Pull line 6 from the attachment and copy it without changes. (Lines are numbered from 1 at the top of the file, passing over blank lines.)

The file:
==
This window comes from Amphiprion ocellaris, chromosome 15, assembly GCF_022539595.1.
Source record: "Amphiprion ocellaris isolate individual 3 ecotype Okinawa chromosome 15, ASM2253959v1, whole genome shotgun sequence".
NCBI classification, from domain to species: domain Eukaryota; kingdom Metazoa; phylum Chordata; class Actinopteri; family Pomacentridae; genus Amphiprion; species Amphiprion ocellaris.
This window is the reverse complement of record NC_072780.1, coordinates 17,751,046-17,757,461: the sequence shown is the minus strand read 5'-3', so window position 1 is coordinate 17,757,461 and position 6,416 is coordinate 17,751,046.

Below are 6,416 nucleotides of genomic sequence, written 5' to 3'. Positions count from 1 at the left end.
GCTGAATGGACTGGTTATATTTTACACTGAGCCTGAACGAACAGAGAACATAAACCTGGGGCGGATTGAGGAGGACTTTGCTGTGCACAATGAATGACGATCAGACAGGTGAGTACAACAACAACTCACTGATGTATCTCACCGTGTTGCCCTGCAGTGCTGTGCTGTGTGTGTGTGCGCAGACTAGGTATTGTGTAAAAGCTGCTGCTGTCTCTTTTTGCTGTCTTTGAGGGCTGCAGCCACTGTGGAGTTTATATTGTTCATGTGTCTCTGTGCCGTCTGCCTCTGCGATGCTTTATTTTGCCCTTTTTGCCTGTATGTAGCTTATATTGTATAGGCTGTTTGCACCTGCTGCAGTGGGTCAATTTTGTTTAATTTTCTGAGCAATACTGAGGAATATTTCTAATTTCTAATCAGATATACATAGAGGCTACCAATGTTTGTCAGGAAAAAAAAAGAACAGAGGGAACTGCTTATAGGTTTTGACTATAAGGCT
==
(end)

GCTGAATGGACTGGTTATATTTTACACTGAGCCTGAACGAACAGAGAACATAAACCTGGGGCGGATTGAGGAGGACTTTGCTGTGCACAATGAATGACGATCAGACAGGTGAGTACAACAACAACTCACTGATGTATCTCACCGTGTTGCCCTGCAGTGCTGTGCTGTGTGTGTGTGCGCAGACTAGGTATTGTGTAAAAGCTGCTGCTGTCTCTTTTTGCTGTCTTTGAGGGCTGCAGCCACTGTGGAGTTTATATTGTTCATGTGTCTCTGTGCCGTCTGCCTCTGCGATGCTTTATTTTGCCCTTTTTGCCTGTATGTAGCTTATATTGTATAGGCTGTTTGCACCTGCTGCAGTGGGTCAATTTTGTTTAATTTTCTGAGCAATACTGAGGAATATTTCTAATTTCTAATCAGATATACATAGAGGCTACCAATGTTTGTCAGGAAAAAAAAAGAACAGAGGGAACTGCTTATAGGTTTTGACTATAAGGCT